The improvement of the economy after the 1998 crisis, coupled with historical demographic peak, resulted in an increase in birth rate, first recorded in 2005.[19] Large cities encountered shortage of kindergarten vacancies earlier, in 2002. Moscow's kindergarten waiting list included 15,000 children; in the much smaller city of Tomsk (population 488,000) it reached 12,000.[17] The city of Moscow instituted specialised kindergarten commissions that are tasked with locating empty slots for the children; parents sign their children on the waiting list as soon as they are born. The degree of the problem varies between districts, e.g. Moscow's Fili-Davydkovo District (population 78,000) has lost all of its kindergartens (residents have to compete for kindergarten slots elsewhere) while Zelenograd claims to have short queue.[18] Independent authors assert that bribes or "donations" for admission to kindergartens compete in amount with university admissions[17] while authorities refute the accusation.[18]

Secondary school

General framework

There were 59,260 general education schools in 2007–2008 school year, an increase from 58,503 in the previous year. However, prior to 2005–2006, the number of schools was steadily decreasing from 65,899 in 2000–2001.[21] The 2007–2008 number includes 4,965 advanced learning schools specializing in foreign languages, mathematics etc.; 2,347 advanced general-purpose schools,[22] and 1,884 schools for all categories of disabled children;[21] it does not include vocational technical school and technicums. Private schools accounted for 0.3% of elementary school enrollment in 2005 and 0.5% in 2005.[23]

According to a 2005 UNESCO report, 96% of the adult population has completed lower secondary schooling and most of them also have an upper secondary education.[24]

Eleven-year secondary education in Russia is compulsory since September 1, 2007.[25] Until 2007, it was limited to nine years with grades 10-11 optional; federal subjects of Russia could enforce higher compulsory standard through local legislation within the eleven–year federal programme. Moscow enacted compulsory eleven–year education in 2005,[26] similar legislation existed in Altai Krai, Sakha and Tyumen Oblast. A student of 15 to 18 years of age may drop out of school with approval of his/her parent and local authorities,[27] and without their consent upon reaching age of 18.[28] Expulsion from school for multiple violations disrupting school life is possible starting at the age of 15.[29]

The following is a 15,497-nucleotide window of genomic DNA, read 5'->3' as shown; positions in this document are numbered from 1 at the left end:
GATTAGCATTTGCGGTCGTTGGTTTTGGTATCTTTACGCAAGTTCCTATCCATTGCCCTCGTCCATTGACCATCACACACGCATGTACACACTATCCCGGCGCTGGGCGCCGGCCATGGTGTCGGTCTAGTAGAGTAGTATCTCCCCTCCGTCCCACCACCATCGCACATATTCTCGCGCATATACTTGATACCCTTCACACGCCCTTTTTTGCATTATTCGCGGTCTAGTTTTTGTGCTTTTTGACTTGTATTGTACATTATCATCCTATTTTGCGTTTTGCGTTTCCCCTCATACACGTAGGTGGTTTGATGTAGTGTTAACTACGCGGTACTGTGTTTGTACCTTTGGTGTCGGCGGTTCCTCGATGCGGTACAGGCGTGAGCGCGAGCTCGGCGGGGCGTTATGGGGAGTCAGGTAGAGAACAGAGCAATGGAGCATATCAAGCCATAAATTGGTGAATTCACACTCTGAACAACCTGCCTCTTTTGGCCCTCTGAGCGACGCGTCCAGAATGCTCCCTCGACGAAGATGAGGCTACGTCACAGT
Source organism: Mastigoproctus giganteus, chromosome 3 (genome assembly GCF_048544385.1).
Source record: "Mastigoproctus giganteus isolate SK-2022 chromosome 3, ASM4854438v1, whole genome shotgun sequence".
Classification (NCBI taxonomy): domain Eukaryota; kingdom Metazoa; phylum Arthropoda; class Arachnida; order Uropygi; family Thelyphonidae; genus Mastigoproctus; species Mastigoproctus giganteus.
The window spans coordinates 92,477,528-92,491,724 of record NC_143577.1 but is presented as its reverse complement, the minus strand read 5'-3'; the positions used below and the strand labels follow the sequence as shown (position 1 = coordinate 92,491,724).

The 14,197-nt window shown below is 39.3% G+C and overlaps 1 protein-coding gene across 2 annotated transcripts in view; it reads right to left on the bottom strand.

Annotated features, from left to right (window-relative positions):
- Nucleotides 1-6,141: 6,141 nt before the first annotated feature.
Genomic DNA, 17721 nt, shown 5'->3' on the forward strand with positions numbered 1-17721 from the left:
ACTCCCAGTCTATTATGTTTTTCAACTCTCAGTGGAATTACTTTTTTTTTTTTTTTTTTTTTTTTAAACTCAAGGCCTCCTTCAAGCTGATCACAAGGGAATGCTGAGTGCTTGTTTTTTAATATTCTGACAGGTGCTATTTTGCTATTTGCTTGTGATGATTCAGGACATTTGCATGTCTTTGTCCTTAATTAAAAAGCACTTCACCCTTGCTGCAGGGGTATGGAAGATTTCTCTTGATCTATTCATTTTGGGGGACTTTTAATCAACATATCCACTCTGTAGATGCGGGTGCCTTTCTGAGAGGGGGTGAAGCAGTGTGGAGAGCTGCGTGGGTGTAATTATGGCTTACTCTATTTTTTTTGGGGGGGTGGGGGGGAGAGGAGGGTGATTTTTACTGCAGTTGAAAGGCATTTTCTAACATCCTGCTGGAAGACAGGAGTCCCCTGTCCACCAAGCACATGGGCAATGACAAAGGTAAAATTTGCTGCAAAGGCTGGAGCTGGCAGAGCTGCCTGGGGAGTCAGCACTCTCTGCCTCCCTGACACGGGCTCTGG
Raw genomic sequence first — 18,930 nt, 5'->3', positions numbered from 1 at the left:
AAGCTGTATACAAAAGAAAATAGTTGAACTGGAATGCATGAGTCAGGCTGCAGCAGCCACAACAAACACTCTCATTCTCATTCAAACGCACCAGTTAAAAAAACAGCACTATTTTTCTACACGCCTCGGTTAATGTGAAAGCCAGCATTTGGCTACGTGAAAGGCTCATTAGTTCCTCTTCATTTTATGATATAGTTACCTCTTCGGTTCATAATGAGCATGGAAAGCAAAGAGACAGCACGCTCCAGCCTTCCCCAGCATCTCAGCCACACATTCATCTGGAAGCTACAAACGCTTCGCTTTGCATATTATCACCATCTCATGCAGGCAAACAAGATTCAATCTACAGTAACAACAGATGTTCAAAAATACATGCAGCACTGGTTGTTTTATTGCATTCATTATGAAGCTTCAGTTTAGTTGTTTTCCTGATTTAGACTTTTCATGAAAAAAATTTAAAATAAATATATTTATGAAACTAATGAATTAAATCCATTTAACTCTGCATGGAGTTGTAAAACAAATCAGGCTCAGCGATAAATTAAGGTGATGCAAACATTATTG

The eleven-year school term is split into elementary (years 1-4), middle (years 5-9) and senior (years 10-11) classes. Absolute majority of children attend full programme schools providing eleven-year education; schools limited to elementary or elementary and middle classes typically exist in rural areas. Of 59,260 schools in Russia, 36,248 provide full eleven-year programme, 10,833 - nine-year "basic" (elementary and middle) programme, and 10,198 - elementary education only.[21] Their number is disproportionately large compared to their share of students due to lesser class sizes in rural schools. In areas where school capacity is insufficient to teach all students on a normal, morning to afternoon, schedule, authorities resort to double shift schools, where two streams of students (morning shift and evening shift) share the same facility. There were 13,100 double shift and 75 triple shift schools in 2007-2008, compared to 19,201 and 235 in 2000-2001.[21]

Children are accepted to first year at the age of 6 or 7, depending on individual development of each child. Until 1990, starting age was set at seven years and schooling lasted ten years for students who were planning to proceed to higher education in Universities. Students who were planning to proceed to technical schools were doing so, as a rule, after the 8th year. The switch from ten to eleven-year term was motivated by continuously increasing load in middle and senior years. In the 1960s, it resulted in a "conversion" of the fourth year from elementary to middle school. Decrease in elementary schooling led to greater disparity between children entering middle school; to compensate for the "missing" fourth year, elementary schooling was extended with a "zero year" for six-year-olds. This move remains a subject of controversy.[30]